The Best Relationship Advice: “When People Tell You Who They Are, Believe Them”

The golden rule for relationships – any type of relationships – is encapsulated in 9 words: “When people tell you who they are, believe them.”

Such are the words of wisdom shared by Dr. Maya Angelou in a conversation with Oprah Winfrey. Oprah added onto what Dr. Angelou said: “When people show you who they are, believe them the first time. Don’t wait until the 29th time. When a man doesn’t call you back the first time, when you are mistreated the first time, when someone shows you lack of integrity or dishonesty the first time, know that this will be followed many many other times, that will some point in life come back to haunt or hurt you.

Here is a great story to illustrate this Golden Rule for Relationships. In the memoir Educated, Tara Westover shared her struggles living with her abusive brother Shawn. A brother who called her a whore. Broke her toe. Dragged her on the floor. Pushed her head into the toilet.

Tara recalled the day when she was assaulted again by Shawn:

That night, with a heavily wrapped wrist (hurt by Shawn), I scratch out a journal entry. I ask myself questions. Why didn’t he stop when I begged him? It was like getting beaten by a zombie…like he couldn’t hear me.

Educated, memoir by Tara Westover

Tara struggled to find an explanation for Shawn’s abusive behavior:

I began to reason with myself…I decide that if I had asked (him to stop hurting me) differently, been more calm, he would have stopped. I write this until I believe it, which doesn’t take long because I want to believe it. It’s comforting to think the defect is mine, because that means it is under my power.

Educated, memoir by Tara Westover

Such is the paradox of fabricating an excuse to explain why someone mistreated us: on one hand, excuses serve as a painkiller – by telling lying to ourselves that he/she is neither crazy nor hurting us on purpose, by telling pretending to ourselves that he/she still cares about us, we numb the pain with a false sense of control. We feel as if we could not control what happened to us in the past, we could at least control how we feel about it at present – even at the cost of ignoring the discrepancies between reality and our perception of it.

On the other hand, the excuses we fabricate are the deadliest poison that kills our self-esteem, the tightest chains that defines our slavery. The excuses are the reasons we stay, even though we would like to be treated better. Because somehow we tricked ourselves into believing the pain of staying & withering a little every day is better than the pain of leaving & tearing apart. We think we are hiding in a safe haven by staying, but in reality we are digging our own graves by not leaving.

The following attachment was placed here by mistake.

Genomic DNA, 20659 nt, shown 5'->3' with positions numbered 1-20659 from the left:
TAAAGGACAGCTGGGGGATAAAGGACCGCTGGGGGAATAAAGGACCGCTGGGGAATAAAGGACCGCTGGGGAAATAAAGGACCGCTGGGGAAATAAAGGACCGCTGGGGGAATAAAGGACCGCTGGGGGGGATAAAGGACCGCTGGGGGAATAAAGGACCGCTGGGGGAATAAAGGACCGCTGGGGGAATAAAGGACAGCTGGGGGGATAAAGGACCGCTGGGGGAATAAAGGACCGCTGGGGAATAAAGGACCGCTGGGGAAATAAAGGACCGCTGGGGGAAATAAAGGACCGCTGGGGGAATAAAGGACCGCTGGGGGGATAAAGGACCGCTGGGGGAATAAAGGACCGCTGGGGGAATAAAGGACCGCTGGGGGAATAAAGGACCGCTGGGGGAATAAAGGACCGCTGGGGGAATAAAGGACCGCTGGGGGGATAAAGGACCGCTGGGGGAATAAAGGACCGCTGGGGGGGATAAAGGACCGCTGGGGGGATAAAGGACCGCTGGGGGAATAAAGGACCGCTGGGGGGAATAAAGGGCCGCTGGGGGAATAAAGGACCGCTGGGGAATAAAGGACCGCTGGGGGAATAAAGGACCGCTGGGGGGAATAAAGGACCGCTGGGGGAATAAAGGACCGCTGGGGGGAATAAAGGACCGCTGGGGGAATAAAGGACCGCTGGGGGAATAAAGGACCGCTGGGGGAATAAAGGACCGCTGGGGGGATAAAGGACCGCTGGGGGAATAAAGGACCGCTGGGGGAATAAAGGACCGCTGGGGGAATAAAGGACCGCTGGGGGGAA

As Tara continued to reflect and replay the assault scene in her head, she had a sudden revelation:

His expression is unforgettable: not anger or rage. There is no fury in it. Only pleasure, unperturbed. Then a part of me understands, even as I begin to argue against it, that my humiliation was the cause of that pleasure. It was not an accident or side effect. It was the objective.

This half-knowledge works in me like a kind of possession, and for a few minutes I’m taken over by it. I rise from my bed, retrieve my journal, and do something I have never done before: I write what happened. I do not use vague, shadowy language, as I have done in other entries; I do not hide behind hints and suggestion. I write what I remember.

Educated, memoir by Tara Westover

And here comes my favorite part of Tara’s reflection. She wrote in her journal: “It’s strange how you give the people you love so much power over you...He had defined me to myself, and there’s no greater power than that.” The illusion of empowerment brought by our excuses always dies down. In its place, at its core, is the erosive power that feeds on our self-esteem.

It is not easy. It is damn hard to walk away from the people you love and care about. But to get the relationships we deserve, we must abide by the 9-word rule: “When people tell you who they are, believe them.” Believe that they are not who you think they are (or would want them to be). Believe that they are not meant for you, nor compatible with your identity. Believe that leaving is an easier & better option than you imagine it to be.

It is the truth – truth of the world, truth with ourselves – that always sets us free.

I end with this quote by Dr. Maya Angelou:

When a person says to you that “I’m mean” or “I’m selfish” or “I’m unkind” or “I’m crazy” – believe them. They know themselves better than you do.

Dr. Maya Angelou

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